“As a Texan lesbian academic living and working in the United Kingdom for more than 20 years I am often asked by other Americans why European countries are so much more accepting of their lesbian and gay citizens,” writes Angelia R. Wilson as a first line from her new book.
“European scholars also direct the other version of this question at me—Why are Americans so against the extension of rights to lesbian and gay citizens?” she continues, in Why Europe Is Lesbian and Gay Friendly (and Why America Never Will Be), a monograph on this thorny problem. In the face of continuing right-wing homophobia here, is there really no hope for tolerance and support?
Wilson, Senior Lecturer in Politics at University of Manchester, England, has truly cast her research net wide in attempting to find the center of the question. It’s particularly appropriate for this election cycle, given that Europe was dominated for 1,500 years by a monopoly church, followed by centuries of warfare over which Christianity would dominate, Catholic or Protestant, to see religious leaders still fighting human rights. Are the Europeans more or less religious than Americans? Are the evangelicals in U.S. Bible-based Protestant churches making the most of a divisive issue (gay civil rights) only to satisfy their base and increase votes? What other threads are included in European tolerance?
Wilson’s work is admirably packed with references, statistics, polls, and theories, and a discussion of many threads that affect whether or not a state is “friendly” toward gay citizens. Economics, religion, politics,
et al, are linked. So I’ll attempt a brief overview. However, I would encourage those interested in her title’s thesis to thoroughly read the book for themselves.
From Jeffrey Weeks’s book The World We Have Won, Wilson outlines four key answers:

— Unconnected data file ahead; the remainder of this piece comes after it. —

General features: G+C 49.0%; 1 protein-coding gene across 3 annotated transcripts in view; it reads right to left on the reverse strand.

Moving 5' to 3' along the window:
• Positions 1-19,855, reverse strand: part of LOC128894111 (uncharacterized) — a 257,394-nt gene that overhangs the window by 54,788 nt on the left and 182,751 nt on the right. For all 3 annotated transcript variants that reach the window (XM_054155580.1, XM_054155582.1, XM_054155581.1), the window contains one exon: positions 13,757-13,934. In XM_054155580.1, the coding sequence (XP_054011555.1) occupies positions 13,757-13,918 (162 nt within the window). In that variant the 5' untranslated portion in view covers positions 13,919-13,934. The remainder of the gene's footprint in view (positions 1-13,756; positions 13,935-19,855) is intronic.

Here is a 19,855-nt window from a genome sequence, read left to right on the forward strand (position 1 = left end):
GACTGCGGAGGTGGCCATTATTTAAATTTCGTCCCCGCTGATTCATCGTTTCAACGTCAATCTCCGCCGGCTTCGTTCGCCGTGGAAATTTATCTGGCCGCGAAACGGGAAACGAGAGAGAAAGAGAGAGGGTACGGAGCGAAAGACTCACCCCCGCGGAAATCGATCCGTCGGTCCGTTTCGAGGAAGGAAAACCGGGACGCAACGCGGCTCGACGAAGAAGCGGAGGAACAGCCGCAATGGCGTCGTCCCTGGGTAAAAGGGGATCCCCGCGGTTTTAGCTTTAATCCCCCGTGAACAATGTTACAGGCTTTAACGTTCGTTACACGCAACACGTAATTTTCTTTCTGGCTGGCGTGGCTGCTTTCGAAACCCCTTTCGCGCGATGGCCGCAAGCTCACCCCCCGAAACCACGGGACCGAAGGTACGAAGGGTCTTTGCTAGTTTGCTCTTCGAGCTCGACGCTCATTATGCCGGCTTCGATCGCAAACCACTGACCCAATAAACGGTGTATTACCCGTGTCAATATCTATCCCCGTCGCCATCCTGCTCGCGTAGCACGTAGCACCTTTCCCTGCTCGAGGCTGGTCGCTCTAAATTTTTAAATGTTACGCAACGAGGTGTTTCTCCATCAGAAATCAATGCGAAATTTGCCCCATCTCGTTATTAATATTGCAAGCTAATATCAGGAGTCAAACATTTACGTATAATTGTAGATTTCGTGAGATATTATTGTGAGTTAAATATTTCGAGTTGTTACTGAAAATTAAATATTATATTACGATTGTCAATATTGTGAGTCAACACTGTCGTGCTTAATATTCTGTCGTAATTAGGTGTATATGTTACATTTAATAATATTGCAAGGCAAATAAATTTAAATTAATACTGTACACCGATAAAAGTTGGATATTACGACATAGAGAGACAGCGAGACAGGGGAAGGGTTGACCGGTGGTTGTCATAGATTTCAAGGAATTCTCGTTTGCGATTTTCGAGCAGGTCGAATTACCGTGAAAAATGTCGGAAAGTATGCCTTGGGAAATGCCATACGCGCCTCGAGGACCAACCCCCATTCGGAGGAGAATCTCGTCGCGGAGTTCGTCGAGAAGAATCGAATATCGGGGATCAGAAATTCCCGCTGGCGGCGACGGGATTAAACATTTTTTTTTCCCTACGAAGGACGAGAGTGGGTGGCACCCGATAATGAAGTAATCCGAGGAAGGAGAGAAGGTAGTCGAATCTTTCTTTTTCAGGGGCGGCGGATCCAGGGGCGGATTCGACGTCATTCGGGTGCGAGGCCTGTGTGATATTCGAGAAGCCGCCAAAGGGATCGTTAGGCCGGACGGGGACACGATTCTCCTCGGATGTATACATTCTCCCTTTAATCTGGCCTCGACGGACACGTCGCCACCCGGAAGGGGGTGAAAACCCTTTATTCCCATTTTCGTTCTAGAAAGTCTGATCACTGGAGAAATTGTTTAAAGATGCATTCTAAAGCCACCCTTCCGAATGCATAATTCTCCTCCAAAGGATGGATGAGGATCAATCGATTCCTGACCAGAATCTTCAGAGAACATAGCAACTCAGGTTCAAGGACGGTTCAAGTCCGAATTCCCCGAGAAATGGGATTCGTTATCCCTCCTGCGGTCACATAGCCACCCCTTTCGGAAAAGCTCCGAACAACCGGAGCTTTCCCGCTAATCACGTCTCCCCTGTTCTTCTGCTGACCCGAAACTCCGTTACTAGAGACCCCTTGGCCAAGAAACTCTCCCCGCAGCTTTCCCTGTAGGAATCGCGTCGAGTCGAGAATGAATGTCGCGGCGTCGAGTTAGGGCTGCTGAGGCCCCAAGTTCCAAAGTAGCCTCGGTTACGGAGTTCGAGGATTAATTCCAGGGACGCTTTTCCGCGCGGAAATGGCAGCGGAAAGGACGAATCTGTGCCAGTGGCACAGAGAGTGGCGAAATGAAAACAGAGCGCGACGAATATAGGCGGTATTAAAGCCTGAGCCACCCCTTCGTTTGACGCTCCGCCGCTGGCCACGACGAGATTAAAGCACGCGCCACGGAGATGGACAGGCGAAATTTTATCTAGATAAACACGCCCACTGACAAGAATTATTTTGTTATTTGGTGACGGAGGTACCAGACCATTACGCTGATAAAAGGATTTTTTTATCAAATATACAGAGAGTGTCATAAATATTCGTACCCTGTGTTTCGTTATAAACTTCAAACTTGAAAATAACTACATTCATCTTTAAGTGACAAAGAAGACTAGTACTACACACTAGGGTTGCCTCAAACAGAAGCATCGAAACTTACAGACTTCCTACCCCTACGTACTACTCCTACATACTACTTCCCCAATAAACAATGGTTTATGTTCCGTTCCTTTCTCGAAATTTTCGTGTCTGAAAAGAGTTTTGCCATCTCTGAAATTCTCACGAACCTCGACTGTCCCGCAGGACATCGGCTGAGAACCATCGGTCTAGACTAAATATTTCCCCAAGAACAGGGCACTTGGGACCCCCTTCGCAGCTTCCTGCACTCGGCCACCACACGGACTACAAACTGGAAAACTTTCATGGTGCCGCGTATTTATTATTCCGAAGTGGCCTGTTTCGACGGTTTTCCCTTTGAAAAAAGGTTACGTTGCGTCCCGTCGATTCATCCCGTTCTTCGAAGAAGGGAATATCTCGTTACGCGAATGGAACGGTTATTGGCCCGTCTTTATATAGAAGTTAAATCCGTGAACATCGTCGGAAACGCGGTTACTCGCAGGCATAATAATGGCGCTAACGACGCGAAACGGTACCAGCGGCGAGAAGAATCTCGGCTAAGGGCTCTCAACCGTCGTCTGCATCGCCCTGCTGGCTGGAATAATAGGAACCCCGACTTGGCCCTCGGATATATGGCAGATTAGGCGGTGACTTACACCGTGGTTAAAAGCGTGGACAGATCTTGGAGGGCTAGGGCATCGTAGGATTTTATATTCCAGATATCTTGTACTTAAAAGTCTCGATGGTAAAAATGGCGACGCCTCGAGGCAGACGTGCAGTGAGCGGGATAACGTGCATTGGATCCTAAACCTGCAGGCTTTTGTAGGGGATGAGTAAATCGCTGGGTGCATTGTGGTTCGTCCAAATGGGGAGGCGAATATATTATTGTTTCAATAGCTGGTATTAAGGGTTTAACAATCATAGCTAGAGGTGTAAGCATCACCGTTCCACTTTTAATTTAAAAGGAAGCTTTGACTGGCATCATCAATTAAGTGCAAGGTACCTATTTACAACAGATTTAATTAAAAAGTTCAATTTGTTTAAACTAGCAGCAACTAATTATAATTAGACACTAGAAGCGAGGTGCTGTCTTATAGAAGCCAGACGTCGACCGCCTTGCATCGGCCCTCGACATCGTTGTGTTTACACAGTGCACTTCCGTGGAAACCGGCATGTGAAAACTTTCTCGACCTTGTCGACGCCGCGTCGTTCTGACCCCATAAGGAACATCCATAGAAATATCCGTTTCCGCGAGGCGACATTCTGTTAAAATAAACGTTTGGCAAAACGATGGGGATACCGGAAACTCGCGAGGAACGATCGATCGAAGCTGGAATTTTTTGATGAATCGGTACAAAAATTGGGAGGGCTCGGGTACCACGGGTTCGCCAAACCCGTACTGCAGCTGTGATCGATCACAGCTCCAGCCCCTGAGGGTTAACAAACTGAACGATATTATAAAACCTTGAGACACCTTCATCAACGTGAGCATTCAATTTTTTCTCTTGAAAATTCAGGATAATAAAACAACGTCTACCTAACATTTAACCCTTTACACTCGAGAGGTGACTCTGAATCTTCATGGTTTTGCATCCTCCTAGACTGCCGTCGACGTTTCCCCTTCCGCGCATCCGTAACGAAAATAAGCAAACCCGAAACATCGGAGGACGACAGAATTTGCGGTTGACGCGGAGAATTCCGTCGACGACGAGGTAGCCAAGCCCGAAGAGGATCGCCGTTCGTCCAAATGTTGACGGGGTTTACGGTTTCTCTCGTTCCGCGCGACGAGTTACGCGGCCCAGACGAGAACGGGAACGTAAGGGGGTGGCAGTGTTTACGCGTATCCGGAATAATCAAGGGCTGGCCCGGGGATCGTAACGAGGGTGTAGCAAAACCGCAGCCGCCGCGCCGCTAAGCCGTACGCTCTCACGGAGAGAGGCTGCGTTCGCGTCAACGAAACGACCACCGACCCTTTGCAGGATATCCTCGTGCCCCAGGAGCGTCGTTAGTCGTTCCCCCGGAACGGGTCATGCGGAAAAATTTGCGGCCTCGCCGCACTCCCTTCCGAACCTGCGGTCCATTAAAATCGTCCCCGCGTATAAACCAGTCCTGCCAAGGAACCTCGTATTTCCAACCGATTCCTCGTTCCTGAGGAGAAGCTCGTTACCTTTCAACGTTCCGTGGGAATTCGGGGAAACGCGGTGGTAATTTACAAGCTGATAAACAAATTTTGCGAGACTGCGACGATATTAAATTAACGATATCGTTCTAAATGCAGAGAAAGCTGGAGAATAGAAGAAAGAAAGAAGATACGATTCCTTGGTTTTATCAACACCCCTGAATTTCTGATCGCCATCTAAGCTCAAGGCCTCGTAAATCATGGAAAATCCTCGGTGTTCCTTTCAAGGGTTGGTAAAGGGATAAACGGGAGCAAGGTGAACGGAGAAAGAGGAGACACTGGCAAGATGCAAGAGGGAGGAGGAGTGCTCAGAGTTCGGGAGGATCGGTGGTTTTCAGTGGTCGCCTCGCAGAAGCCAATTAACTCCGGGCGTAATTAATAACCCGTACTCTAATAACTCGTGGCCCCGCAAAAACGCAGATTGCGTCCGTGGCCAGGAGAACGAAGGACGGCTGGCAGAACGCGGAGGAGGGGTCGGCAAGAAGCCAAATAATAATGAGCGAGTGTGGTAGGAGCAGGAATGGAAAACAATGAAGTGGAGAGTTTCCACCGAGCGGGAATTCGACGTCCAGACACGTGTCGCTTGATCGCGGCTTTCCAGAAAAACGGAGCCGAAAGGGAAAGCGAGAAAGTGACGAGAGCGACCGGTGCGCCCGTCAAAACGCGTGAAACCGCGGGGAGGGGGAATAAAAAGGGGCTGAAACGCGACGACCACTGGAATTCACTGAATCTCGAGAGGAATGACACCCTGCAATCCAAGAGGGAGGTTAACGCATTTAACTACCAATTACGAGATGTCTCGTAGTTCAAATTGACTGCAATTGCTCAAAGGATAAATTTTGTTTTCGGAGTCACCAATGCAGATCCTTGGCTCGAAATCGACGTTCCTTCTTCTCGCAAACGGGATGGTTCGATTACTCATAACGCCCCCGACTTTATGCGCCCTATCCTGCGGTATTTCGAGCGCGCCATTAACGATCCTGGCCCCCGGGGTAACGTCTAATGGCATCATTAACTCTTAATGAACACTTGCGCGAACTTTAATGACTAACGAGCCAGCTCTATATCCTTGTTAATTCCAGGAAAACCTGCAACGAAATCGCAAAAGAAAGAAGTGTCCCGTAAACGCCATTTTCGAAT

• After Stonewall in 1969, “the gay movement has made a significant impact on the cultures, politics, and policies of the Western world.”
• European politicians or policy makers took risks by questioning traditional notions of equality, justice, or rights to reframe the debate and develop a redefinition more inclusive of LGBT citizens. Thus, a few European countries began to set the bar for nondiscrimination and inclusivity.
• Construction of the European Union (EU) created a “a unique political terrain for introducing social change.”
• A shift came in social attitudes toward gay men and lesbians, as literature showing “more respondents attribute homosexuality to nature, rather than nurture.”
After centuries of battling among themselves for control, France, England, Italy, Spain, and others began to work to shape the EU, and formulate laws to protect the rights of all citizens. The right to travel, to have health care, to share an economy, and other concerns were an attempt to overcome cultural and traditional attitudes, and develop more tolerance and diversity. Obviously, this would mean protecting minorities and women in all matters involving rights and equality.
“Care” became a priority hoped for by those leading the EU. It’s this attitude, Wilson points out, which America does not share. The recent attempt to provide universal health care in the U.S. has become embroiled in a “do or die” fight by both political parties.